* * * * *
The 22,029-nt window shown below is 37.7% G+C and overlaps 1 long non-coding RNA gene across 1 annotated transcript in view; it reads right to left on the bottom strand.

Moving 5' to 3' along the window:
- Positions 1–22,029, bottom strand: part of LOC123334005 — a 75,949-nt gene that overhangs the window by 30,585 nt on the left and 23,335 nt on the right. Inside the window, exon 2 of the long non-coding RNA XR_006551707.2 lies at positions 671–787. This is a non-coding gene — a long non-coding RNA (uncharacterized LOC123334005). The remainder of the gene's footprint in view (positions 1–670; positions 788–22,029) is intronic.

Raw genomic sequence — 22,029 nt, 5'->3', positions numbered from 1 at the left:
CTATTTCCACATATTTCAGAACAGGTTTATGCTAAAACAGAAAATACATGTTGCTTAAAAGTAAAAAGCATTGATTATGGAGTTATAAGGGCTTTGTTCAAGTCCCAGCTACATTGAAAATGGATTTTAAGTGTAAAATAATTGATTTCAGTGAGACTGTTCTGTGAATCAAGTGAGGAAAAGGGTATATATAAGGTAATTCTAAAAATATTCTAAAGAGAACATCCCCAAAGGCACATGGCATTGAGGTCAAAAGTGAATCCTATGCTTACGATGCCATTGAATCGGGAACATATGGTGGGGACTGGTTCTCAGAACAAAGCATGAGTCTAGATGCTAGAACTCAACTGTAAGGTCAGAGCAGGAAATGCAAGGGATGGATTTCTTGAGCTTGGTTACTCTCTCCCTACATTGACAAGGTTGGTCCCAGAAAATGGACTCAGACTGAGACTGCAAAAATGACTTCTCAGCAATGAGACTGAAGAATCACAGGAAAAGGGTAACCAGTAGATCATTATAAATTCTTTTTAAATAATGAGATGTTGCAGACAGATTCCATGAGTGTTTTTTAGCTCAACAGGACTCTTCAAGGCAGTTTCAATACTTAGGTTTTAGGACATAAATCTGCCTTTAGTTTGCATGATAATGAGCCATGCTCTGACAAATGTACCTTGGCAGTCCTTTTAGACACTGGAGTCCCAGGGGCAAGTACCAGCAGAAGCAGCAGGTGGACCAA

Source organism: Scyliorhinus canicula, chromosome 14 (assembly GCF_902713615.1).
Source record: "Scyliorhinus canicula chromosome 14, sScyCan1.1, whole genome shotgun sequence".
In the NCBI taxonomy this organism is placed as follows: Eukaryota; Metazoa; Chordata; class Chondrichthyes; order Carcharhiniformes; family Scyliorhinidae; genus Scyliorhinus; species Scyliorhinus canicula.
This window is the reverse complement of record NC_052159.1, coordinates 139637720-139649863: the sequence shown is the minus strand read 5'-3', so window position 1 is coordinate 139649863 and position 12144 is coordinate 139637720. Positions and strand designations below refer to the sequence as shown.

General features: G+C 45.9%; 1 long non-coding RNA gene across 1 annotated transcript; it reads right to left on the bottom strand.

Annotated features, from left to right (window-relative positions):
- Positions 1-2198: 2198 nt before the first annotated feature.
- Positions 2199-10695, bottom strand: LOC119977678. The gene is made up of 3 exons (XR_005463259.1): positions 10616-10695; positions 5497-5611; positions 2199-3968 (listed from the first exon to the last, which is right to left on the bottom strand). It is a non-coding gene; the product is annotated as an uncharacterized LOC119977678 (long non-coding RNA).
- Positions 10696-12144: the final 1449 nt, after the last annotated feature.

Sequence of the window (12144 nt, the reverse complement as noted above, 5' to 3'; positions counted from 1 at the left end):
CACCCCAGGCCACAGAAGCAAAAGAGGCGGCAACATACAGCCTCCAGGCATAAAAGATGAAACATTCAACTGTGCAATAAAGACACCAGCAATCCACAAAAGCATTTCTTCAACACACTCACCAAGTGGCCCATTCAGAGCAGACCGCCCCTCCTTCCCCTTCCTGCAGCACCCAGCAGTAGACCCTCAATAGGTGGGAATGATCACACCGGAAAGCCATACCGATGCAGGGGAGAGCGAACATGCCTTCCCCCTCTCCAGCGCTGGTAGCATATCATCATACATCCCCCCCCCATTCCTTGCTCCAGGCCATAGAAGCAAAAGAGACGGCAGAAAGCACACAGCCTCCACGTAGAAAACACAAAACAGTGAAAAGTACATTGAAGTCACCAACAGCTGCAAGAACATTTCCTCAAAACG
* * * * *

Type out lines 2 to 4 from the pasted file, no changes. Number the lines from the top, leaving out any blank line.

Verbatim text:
Moving 5' to 3' along the window:
- Positions 1–22,029, bottom strand: part of LOC123334005 — a 75,949-nt gene that overhangs the window by 30,585 nt on the left and 23,335 nt on the right. Inside the window, exon 2 of the long non-coding RNA XR_006551707.2 lies at positions 671–787. This is a non-coding gene — a long non-coding RNA (uncharacterized LOC123334005). The remainder of the gene's footprint in view (positions 1–670; positions 788–22,029) is intronic.

Raw genomic sequence — 22,029 nt, 5'->3', positions numbered from 1 at the left: